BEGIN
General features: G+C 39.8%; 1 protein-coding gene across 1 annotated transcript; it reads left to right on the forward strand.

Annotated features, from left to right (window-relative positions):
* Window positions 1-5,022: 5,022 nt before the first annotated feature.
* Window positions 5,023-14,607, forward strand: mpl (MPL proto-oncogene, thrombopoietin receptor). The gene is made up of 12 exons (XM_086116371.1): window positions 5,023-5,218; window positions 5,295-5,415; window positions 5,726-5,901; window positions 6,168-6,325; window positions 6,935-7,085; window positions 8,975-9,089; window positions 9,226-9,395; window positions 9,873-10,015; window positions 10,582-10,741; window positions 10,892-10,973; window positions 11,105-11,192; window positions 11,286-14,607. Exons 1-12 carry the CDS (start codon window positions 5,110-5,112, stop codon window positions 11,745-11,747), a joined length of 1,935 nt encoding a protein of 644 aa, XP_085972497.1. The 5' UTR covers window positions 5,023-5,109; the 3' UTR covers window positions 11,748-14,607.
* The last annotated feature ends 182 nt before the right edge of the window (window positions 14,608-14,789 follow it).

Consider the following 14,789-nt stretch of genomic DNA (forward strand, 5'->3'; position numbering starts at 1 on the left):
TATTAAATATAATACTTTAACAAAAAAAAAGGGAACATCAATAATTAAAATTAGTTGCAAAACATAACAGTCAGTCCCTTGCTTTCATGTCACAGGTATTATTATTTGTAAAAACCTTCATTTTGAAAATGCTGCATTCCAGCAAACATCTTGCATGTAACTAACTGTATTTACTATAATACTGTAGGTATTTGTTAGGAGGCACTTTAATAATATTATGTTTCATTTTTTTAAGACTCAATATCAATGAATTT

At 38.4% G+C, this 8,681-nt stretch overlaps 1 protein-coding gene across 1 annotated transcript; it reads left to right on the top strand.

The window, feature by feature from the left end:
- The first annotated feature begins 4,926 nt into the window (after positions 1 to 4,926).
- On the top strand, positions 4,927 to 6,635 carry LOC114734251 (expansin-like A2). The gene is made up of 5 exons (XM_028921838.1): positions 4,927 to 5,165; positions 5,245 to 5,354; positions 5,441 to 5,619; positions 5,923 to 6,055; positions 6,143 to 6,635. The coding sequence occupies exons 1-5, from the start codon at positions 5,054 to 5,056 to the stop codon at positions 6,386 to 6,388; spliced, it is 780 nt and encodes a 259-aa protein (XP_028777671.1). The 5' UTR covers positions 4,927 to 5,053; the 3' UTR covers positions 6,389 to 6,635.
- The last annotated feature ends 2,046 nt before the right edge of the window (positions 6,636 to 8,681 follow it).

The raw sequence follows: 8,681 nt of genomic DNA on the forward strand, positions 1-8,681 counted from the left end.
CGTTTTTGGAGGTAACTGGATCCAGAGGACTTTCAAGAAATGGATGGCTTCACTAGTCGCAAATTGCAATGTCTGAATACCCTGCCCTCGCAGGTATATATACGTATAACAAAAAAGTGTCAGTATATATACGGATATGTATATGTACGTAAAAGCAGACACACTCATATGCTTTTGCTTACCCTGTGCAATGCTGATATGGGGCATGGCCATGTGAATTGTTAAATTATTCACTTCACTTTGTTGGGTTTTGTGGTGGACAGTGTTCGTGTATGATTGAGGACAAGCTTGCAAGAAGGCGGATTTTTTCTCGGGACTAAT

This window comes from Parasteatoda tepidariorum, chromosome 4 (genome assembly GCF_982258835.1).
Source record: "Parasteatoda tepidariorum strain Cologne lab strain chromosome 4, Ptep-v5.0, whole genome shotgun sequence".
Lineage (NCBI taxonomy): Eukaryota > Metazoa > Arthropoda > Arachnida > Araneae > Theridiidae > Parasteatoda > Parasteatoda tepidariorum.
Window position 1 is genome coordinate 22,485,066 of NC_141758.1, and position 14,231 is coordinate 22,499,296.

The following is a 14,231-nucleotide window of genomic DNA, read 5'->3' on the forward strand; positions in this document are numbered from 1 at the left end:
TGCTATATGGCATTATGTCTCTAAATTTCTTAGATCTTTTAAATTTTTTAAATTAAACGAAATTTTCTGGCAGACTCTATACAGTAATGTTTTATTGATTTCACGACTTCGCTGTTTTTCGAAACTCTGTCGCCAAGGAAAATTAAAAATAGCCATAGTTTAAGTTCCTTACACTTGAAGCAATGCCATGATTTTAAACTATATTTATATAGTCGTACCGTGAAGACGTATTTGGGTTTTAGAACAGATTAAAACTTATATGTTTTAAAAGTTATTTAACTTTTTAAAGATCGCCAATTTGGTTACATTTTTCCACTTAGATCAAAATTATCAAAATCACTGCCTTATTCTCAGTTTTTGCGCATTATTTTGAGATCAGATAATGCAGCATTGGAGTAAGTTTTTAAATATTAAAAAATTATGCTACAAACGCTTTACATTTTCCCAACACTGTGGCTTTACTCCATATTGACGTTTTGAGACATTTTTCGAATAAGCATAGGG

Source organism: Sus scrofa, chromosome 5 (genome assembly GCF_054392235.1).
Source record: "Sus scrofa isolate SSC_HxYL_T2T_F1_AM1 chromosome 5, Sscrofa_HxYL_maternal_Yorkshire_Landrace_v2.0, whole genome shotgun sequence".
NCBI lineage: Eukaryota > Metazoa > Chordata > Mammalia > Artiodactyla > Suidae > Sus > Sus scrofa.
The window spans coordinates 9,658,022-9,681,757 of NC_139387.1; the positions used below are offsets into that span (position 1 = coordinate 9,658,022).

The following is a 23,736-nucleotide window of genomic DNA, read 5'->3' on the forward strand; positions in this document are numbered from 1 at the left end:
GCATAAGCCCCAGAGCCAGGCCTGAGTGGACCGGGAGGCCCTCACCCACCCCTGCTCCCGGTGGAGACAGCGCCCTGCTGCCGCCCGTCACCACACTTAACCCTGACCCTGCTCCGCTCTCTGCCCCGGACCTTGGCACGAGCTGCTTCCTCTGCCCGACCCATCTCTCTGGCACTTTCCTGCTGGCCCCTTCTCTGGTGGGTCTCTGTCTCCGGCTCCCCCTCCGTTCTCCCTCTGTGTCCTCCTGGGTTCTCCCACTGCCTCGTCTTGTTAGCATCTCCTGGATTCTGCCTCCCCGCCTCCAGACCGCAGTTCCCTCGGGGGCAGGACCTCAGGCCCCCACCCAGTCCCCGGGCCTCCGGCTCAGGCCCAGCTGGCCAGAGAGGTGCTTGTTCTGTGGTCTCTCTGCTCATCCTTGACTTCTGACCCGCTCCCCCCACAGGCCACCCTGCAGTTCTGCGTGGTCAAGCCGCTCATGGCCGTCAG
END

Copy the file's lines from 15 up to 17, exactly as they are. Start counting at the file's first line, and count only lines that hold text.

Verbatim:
This window comes from Parasteatoda tepidariorum, chromosome 4 (genome assembly GCF_982258835.1).
Source record: "Parasteatoda tepidariorum strain Cologne lab strain chromosome 4, Ptep-v5.0, whole genome shotgun sequence".
Lineage (NCBI taxonomy): Eukaryota > Metazoa > Arthropoda > Arachnida > Araneae > Theridiidae > Parasteatoda > Parasteatoda tepidariorum.